Home / Banking Strategies / Robots to the rescue: How robotic process automation enables bank recovery planning

Robots to the rescue: How robotic process automation enables bank recovery planning

What is recovery planning, or RP? Simply put, it’s an extension of Basel II/III-era stress testing, which involves development and implementation of an action plan to manage severe stress. It focuses on ensuring that critical bank services are quickly restored and/or avoid severe impact. Like many existing risk management processes such as scenario generation, stress testing can be reused or repurposed for RP—which is generally handled by specially constituted teams with support from risk and other functions.

But what if the operating model for RP could be bolstered in process efficiency? Here we’ll look at the feasibility of adopting robotic process automation (RPA) and intelligent robotic process automation (IRPA) in the context of the current regulatory landscape.

Regulatory panorama

The U.S., UK, and Europe (along with Hong Kong) represent the forefront of framing regulations in the recovery planning area. Key highlights of global recovery planning regulations are:

  • Office of the Comptroller of the Currency (OCC) guidelines on recovery planning standards in 2016 apply to all banks with a total consolidated asset size of $ 50 billion or more.
  • Prudential Regulatory Authority’s (PRA) supervisory statement on recovery planning, released in December 2017, set outs expectations on recovery planning activities and is applicable for UK banks, building societies, PRA-designated investment firms and qualifying parent undertakings.
  • European Banking Authority’s (EBA) bank recovery and resolution directive of 2017 outlines the recovery planning requirements applied to all EU credit institutions.

Supervisory reviews conducted by global regulators (mentioned above) in banks have observed key challenges pertaining to the following:

  • identifying critical functions and processes
  • reducing qualitative or judgmental based decisions
  • encouraging quantitative and informed decisions
  • absence of clearly defined recovery scenarios covering all business lines
  • siloed recovery scenarios not integrated to stress testing
  • presence of generic and non-specific recovery options

Though regulators focus on various elements of recovery planning, all global regulatory bodies highlight certain core facets. These boil down to identifying early warning indicators for stressed scenarios and developing a playbook.  That “playbook” is a dynamic repository that contains a list of all possible recovery options and steps to execute. To do this effectively, recovery management systems must interact with all of a bank’s internal applications (risk, finance, compliance, treasury systems) and external ones (third-party systems that provide details of macroeconomic indicators such as interest rates, inflation, GDP)—and then identify the potential early warning signals and triggers for initiating recovery options. The list of early indicators should interface with regulatory stress scenarios used by the bank and cover areas such as capital, liquidity, profitability, asset quality, and macroeconomic factors.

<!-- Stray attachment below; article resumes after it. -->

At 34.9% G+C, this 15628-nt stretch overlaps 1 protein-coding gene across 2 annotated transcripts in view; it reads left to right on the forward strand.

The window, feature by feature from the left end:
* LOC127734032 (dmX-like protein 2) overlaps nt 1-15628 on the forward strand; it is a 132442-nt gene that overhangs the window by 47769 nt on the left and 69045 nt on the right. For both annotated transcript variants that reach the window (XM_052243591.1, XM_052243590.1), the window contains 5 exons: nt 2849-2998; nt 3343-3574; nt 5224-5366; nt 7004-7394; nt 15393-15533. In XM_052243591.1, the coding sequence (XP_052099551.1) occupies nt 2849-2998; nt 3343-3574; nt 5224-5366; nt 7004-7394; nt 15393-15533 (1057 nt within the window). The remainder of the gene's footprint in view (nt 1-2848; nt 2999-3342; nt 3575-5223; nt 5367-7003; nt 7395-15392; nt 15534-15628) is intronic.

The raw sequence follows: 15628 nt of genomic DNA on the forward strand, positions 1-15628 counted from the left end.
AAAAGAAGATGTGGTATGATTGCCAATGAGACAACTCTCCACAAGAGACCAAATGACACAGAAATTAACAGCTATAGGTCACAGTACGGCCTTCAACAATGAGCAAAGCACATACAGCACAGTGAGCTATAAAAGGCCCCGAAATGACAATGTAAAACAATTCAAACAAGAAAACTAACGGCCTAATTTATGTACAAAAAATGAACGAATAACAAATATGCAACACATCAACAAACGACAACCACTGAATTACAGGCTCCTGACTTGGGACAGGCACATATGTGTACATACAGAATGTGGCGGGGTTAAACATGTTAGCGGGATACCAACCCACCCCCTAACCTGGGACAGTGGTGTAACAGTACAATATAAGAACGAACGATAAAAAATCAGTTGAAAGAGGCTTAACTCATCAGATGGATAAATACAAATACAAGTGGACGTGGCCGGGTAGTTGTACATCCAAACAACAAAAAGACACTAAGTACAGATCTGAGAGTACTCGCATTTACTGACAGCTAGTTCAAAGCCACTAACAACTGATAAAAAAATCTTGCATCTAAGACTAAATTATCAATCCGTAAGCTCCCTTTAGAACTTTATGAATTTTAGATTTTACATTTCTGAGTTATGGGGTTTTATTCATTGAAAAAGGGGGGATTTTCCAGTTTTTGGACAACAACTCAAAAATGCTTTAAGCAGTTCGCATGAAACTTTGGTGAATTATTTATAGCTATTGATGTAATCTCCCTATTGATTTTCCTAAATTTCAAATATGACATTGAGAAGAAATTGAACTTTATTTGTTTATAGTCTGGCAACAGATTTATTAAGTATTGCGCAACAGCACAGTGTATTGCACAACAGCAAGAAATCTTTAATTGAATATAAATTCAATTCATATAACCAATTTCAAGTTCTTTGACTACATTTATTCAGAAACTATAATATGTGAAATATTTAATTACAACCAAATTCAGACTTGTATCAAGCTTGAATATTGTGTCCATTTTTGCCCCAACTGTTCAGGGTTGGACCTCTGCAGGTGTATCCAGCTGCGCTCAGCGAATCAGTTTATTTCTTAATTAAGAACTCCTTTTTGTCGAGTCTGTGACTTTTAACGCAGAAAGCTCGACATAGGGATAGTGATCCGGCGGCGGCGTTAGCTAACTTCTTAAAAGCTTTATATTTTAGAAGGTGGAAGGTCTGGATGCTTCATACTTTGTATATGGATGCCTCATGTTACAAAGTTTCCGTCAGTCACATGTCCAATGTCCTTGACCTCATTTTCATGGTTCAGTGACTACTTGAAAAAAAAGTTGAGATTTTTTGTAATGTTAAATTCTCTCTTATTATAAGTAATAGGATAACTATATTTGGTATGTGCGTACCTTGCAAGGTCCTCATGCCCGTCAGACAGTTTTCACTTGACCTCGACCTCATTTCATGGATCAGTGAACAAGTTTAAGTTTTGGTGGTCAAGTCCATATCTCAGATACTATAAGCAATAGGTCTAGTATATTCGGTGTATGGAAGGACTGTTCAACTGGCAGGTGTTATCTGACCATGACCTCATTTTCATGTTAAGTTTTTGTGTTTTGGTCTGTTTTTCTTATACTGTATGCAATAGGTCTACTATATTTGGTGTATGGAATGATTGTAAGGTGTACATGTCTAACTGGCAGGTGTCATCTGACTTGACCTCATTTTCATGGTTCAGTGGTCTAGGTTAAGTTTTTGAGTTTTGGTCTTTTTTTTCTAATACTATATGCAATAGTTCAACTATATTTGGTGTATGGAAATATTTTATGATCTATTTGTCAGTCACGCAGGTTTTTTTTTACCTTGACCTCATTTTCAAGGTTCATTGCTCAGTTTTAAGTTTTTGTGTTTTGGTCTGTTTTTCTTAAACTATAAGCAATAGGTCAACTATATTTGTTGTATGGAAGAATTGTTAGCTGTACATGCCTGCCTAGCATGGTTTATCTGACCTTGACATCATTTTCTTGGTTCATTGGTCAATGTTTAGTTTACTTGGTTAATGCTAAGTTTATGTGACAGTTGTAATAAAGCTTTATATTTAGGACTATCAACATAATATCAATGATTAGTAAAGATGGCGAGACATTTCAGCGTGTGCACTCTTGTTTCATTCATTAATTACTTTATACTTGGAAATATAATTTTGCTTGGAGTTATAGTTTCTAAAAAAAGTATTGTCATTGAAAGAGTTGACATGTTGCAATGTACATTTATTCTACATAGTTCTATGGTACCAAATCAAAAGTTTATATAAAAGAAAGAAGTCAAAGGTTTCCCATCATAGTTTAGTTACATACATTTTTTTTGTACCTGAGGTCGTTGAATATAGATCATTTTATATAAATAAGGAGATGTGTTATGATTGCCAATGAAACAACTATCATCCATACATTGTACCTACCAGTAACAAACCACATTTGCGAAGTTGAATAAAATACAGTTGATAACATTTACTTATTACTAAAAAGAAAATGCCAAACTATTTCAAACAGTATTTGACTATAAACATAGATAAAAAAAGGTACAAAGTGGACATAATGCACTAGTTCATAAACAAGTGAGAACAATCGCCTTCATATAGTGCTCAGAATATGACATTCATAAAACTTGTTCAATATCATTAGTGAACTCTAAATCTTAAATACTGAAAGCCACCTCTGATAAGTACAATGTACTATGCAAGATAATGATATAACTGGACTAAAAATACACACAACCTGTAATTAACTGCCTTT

How do RPA/IRPA help in recovery planning?

Recovery planning in banks involves multiple stages; hence, an incremental and phased-in RPA/IRPA approach is suggested as the way forward. Repetitive, recurring processes of recovery planning could benefit from RPA using standard techniques, and the adoption of IRPA could be explored for other value chain processes to replicate human cognizance.

Key recovery processes encompass:

  • creation of recovery plan and review
  • risk analysis
  • conducting mock drills
  • triggering of recovery
  • monitoring and control
  • communication and reporting

Key sub-processes that could be explored for RPA/IRPA are:

  • Sourcing data points: Extracting granular level data elements for the identified recovery scenarios from banks internal and external source systems (RPA).
  • Creating templates and dashboards: Sourced data points are used to generate templates and visualization for informed decision making (IRPA).
  • Categorizing early warnings: Thresholds identified for each recovery dimension are categorized into low, medium and high risk (IRPA).
  • Integrating playbook: Identified risk factors are integrated with the playbook to initiate appropriate recovery options to restore financial stability (IRPA).
  • Implementing communication plan: A recovery plan should outline a clear approach for internal and external stakeholder communication, in the event that a recovery option is triggered (RPA).

Putting it all together: RPA and IRPA the smart way

Through adoption of RPA/IRPA, existing manual processes can be transformed into a near real-time, alert-driven system. This will result in:  

  • shorter timescales to respond, if a recovery process is triggered
  • a more integrated approach
  • tangible outputs in terms of productivity improvement
  • cost benefits for informed decision making
  • timely communication to avoid negative market movements while recovery in under way

Overall, the idea is to proceed with RPA and IRPA in a thoughtful, deliberate way that avoids rushing each critical step. Just because your bank cannot afford to fail a stress test doesn’t mean you have to subject your mission-critical employees to one.  

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Dr. Subramanian Venkataraman is a senior consultant in the risk management practice of Tata Consultancy Services’ Banking Financial Services and Insurance Business Unit. Sasidharan Chandran is a domain consultant with the risk and regulatory compliance practice of the Banking, Financial Services and Insurance (BFSI) unit at Tata Consultancy Services.